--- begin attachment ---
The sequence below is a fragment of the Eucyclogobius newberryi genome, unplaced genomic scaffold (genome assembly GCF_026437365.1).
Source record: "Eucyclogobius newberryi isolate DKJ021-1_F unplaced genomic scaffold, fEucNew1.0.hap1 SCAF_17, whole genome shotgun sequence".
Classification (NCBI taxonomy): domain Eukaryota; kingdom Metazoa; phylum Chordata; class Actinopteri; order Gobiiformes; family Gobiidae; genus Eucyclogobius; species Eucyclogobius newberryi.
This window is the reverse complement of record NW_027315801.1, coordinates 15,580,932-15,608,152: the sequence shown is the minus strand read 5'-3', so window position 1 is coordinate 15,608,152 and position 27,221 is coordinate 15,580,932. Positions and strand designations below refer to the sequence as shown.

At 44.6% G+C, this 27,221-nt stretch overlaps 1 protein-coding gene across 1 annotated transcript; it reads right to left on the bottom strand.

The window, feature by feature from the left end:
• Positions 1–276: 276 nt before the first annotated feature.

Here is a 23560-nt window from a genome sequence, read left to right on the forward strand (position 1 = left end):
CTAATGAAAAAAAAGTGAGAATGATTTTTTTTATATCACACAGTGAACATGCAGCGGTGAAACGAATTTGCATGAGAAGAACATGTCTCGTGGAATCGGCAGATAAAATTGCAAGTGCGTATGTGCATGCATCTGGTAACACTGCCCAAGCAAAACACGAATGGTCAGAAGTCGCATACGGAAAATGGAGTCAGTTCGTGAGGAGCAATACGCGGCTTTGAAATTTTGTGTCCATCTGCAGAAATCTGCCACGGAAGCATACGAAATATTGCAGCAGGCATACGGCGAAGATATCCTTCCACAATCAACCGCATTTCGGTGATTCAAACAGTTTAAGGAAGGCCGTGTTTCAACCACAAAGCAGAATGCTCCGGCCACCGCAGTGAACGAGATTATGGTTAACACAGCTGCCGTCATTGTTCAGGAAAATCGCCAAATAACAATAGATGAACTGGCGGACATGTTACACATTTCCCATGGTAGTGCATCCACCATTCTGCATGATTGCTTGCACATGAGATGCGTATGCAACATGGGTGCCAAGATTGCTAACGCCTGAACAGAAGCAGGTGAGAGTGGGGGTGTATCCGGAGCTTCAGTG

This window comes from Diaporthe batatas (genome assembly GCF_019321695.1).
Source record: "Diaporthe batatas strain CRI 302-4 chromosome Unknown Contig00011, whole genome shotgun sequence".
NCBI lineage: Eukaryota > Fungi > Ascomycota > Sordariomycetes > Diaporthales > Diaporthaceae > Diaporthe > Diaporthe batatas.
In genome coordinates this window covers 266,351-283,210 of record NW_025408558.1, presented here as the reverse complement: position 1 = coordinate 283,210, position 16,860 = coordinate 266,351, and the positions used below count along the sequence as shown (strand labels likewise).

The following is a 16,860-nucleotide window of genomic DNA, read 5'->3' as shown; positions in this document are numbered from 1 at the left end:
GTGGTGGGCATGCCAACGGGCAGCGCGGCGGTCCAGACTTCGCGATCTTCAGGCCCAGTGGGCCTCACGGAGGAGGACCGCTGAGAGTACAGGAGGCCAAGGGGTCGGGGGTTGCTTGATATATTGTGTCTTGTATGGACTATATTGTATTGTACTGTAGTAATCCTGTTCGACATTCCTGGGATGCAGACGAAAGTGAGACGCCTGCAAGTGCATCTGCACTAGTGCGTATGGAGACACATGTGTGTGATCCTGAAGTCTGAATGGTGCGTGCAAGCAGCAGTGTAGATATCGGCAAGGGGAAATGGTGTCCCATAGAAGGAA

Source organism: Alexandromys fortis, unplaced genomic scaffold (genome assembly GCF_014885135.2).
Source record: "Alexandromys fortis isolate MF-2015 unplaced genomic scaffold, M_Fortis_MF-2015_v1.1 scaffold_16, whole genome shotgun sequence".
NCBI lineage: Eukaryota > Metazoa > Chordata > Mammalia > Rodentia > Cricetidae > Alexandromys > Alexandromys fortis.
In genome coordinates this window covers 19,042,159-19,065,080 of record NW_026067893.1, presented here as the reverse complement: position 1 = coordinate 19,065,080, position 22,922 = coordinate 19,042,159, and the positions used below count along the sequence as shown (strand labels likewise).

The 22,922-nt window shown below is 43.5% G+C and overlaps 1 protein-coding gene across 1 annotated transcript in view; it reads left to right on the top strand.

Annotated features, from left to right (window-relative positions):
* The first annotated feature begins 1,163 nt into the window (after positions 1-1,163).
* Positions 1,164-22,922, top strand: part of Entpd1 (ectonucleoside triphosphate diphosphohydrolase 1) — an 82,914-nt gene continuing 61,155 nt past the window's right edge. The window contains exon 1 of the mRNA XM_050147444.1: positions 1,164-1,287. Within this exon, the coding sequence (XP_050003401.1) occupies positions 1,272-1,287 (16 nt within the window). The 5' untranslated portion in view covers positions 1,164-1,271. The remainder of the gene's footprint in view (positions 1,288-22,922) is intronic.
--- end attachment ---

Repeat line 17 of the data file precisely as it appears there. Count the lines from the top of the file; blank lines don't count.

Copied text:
Source record: "Alexandromys fortis isolate MF-2015 unplaced genomic scaffold, M_Fortis_MF-2015_v1.1 scaffold_16, whole genome shotgun sequence".